A quilt is folded neatly at the foot of the bed in Ben Abercrombie’s Harvard dorm room.
Sewn between the squares patterned in crimson, black, and white that decorate the patchwork are messages of faith, hope, and healing.
“Those who wait for the Lord will renew their strength,” a passage from Isaiah 40:32 reads on the blanket. “They will raise up with wings like eagles. Run, and not be weary. Walk, and not faint.”
The quilt, crafted in Harvard’s colors, was made by a family friend — a gift for Abercrombie’s return to the Cambridge campus two years after a severe cervical spinal cord injury during a football game left him paralyzed from the neck down.
Seated in his wheelchair, which he controls with a sip-and-puff system, the Harvard student says he knows one day he will fully recover from his injury.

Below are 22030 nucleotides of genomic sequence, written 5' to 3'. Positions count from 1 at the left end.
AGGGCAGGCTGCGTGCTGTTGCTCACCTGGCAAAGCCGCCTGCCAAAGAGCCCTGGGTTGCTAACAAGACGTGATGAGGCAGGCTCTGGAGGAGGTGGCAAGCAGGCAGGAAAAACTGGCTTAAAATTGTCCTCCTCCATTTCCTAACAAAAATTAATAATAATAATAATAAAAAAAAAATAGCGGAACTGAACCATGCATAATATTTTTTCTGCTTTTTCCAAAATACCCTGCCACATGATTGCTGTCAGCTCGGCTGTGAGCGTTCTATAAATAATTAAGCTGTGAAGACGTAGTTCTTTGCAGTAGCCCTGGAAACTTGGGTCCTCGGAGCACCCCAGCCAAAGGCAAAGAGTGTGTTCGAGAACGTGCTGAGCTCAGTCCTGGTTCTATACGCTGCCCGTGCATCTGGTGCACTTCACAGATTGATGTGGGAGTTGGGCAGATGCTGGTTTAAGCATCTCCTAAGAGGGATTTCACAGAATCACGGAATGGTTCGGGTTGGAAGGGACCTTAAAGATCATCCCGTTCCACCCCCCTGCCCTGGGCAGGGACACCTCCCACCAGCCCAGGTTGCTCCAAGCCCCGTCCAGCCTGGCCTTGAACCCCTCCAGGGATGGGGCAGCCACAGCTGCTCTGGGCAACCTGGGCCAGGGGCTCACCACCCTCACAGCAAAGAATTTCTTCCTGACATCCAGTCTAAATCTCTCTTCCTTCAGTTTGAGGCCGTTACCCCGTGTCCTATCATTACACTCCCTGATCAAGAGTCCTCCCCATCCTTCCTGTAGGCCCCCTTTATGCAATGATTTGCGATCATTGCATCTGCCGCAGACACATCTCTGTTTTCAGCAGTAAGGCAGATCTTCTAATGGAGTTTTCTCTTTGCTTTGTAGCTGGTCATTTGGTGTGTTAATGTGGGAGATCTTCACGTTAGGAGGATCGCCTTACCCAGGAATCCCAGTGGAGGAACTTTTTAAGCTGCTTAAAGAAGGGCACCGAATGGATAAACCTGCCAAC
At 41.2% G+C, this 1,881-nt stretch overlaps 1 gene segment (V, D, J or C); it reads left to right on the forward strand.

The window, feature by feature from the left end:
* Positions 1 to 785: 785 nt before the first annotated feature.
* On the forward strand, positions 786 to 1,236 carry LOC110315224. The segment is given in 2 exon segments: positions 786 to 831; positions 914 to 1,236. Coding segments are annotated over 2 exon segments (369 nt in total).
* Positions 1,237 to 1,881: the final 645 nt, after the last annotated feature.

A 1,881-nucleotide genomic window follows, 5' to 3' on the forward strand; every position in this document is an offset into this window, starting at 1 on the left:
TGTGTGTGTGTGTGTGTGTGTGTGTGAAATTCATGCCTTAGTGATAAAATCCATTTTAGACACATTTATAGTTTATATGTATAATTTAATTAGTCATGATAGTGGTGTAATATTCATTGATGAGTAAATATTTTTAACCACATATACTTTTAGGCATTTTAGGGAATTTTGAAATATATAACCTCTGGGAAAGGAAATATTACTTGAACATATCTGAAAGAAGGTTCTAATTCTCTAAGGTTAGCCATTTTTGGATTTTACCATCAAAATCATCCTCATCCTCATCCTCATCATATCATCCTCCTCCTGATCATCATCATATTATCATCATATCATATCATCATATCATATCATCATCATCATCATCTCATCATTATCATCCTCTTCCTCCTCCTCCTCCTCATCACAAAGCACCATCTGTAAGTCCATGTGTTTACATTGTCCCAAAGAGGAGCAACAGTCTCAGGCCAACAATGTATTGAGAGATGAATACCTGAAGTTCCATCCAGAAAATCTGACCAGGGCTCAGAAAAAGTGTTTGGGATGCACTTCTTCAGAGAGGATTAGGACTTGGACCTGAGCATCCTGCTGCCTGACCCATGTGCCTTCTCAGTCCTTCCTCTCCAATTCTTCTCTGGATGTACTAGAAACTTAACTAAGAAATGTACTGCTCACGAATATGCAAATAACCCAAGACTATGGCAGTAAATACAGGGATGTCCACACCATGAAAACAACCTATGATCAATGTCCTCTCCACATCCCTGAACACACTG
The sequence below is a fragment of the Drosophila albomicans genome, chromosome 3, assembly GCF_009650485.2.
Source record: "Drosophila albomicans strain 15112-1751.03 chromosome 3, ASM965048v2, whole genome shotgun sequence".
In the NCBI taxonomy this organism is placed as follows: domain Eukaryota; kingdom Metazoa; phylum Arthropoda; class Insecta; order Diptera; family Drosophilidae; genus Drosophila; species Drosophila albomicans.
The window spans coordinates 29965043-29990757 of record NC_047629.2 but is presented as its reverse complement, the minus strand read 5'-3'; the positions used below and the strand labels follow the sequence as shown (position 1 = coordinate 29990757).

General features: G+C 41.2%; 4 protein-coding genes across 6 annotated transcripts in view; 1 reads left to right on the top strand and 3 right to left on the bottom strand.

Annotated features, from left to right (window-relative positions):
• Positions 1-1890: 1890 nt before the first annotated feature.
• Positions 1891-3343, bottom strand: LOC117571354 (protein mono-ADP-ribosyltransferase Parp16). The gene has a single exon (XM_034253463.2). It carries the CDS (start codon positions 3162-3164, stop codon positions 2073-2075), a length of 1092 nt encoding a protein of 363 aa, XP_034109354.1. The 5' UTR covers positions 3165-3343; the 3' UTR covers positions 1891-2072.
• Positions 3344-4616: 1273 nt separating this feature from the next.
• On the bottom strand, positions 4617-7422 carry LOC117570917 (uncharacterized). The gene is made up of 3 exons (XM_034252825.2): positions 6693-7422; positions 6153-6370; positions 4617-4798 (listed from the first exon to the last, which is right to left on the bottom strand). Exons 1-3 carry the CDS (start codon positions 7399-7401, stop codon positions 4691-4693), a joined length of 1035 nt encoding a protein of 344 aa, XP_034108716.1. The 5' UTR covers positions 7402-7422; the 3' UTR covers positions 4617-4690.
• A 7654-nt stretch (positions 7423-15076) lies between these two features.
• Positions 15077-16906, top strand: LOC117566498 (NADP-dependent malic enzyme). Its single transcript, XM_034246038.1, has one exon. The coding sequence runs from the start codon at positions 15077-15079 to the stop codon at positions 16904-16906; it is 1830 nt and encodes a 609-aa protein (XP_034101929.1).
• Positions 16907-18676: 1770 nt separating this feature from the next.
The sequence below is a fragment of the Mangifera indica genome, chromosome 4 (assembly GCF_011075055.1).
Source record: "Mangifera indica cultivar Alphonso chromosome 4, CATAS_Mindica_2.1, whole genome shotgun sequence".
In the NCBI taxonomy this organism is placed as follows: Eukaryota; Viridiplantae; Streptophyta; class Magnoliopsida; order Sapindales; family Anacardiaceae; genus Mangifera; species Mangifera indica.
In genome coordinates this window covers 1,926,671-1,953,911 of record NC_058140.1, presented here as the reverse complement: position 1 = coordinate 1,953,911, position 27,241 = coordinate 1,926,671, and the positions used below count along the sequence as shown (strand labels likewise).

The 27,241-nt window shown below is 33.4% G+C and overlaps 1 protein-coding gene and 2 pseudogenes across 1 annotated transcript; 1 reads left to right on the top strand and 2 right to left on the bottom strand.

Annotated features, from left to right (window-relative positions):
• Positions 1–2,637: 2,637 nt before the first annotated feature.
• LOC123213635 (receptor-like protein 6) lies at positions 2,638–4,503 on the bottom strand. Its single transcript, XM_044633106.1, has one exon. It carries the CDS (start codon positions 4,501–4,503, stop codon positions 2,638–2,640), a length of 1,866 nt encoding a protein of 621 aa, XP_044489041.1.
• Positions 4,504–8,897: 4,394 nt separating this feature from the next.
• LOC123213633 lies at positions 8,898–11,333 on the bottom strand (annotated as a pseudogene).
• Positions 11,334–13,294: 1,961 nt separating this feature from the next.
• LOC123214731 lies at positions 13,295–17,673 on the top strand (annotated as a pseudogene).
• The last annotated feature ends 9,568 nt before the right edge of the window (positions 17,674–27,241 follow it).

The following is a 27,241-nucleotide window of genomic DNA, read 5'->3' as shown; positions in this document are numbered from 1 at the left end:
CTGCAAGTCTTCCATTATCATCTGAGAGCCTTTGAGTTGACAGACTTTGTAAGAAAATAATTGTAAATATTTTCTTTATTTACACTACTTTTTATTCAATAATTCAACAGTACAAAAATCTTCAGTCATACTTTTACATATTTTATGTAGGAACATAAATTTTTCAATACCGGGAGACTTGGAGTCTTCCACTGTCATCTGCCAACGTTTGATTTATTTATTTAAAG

“I have faith in God that I will be healed eventually and soon,” Abercrombie said.
It is just over two years to the day that the undergraduate from Hoover, Alabama, took the field for Harvard’s season opener against the University of Rhode Island.
“I was excited because that was my first college football game,” the now-20-year-old recalled. “It was a hot day. It kind of reminded me of being back in Alabama at first.”
Playing defensive back, he was the only freshman on the team’s defense to travel for the game in Rhode Island.
He was the backup — it wasn’t expected that he would play. That’s why his parents, Marty and Sherri, were watching the game over the internet from home in Alabama and not cheering from the stands.
But on the first kickoff, the starter got hurt, and Abercrombie, who helped his high school football team win the Alabama state championship in 2014 and 2016, was up. In the second quarter, he went to make a tackle on the sideline.